oliviaswarden Posted 9 Dec 2011 , 2:59pm
post #4 of 11

I think it may be the rose tip- I use 104, 103 for the most part. I do use butter cream with shortening it it. I whip it for 15 minutes. I have notice that once the cream warms up to my hands in the bag, it flows easier but, I did thin it out with a little milk. My flowers always fall to the sides when I use the method teacher taught me..unfortunately not wilton ways, not enough support even though I do put a base on it. I tried using the rose tip for base and the 7 tip, same effect. I do use flower nails as well. There' s was a trick I heard that some people use hershey's kisses for their flowers.. I might have to try that..But I will try opening up the tip more to your suggestion. See if that works.. I tried again this morning but the flower fell, too soft even though it needed to be thinned-ARGH!! I about had it with decorating, really I am.. I more of a baker than a decorator..I just got thrown into the mix when I was asked to do someone's cake after they saw my dd's cake I did..It's more hard work than it seems for me..maybe I don't have enough under my belt and need more practice but I look at the wilton's mags and wished my teacher taught me their method-she is a professional decorator and taught us the way she was taught by old cake ladies. Some of the flowers she taught us-I think don't look right, never seen them that way and a lot of my classmates had difficulties as well. Maybe its her..I dunno..Thanks for giving hints.. I may just throw the towel in...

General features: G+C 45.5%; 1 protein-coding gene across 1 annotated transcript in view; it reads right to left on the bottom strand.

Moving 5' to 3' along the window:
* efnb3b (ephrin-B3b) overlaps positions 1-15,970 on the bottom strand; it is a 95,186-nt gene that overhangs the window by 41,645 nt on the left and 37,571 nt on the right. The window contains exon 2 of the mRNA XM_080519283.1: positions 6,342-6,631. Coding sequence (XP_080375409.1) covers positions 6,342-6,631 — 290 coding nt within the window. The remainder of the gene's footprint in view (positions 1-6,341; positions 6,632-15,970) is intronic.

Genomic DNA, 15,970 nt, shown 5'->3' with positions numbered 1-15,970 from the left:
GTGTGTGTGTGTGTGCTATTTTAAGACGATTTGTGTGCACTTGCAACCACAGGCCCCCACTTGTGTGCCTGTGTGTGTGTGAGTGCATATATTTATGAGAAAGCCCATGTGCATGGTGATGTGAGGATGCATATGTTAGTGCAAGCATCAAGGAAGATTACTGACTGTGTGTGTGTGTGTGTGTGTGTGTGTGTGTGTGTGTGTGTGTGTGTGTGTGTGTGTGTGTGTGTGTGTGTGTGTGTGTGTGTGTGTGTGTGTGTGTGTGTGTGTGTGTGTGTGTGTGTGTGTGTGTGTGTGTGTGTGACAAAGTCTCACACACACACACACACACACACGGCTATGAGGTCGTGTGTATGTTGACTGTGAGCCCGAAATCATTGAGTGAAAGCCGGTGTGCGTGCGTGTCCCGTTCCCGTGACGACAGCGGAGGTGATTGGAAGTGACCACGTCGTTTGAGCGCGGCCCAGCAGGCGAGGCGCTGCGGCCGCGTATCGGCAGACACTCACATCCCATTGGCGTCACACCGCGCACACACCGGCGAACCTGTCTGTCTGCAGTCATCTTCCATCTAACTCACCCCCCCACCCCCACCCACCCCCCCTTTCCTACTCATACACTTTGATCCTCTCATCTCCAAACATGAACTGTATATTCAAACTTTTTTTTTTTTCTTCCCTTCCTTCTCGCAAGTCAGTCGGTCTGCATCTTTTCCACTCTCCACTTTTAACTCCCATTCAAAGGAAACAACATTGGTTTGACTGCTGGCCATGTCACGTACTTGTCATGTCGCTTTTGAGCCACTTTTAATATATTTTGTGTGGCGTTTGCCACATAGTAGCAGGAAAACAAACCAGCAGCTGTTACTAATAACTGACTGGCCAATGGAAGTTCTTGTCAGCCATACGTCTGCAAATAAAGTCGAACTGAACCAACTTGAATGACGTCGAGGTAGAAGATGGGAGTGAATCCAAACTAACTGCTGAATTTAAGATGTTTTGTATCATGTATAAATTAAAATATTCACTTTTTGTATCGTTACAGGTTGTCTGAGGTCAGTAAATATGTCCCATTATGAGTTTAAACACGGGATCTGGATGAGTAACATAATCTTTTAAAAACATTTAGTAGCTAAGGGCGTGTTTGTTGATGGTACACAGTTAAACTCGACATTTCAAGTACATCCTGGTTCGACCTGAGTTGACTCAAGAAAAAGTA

oliviaswarden Posted 9 Dec 2011 , 3:05pm
post #5 of 11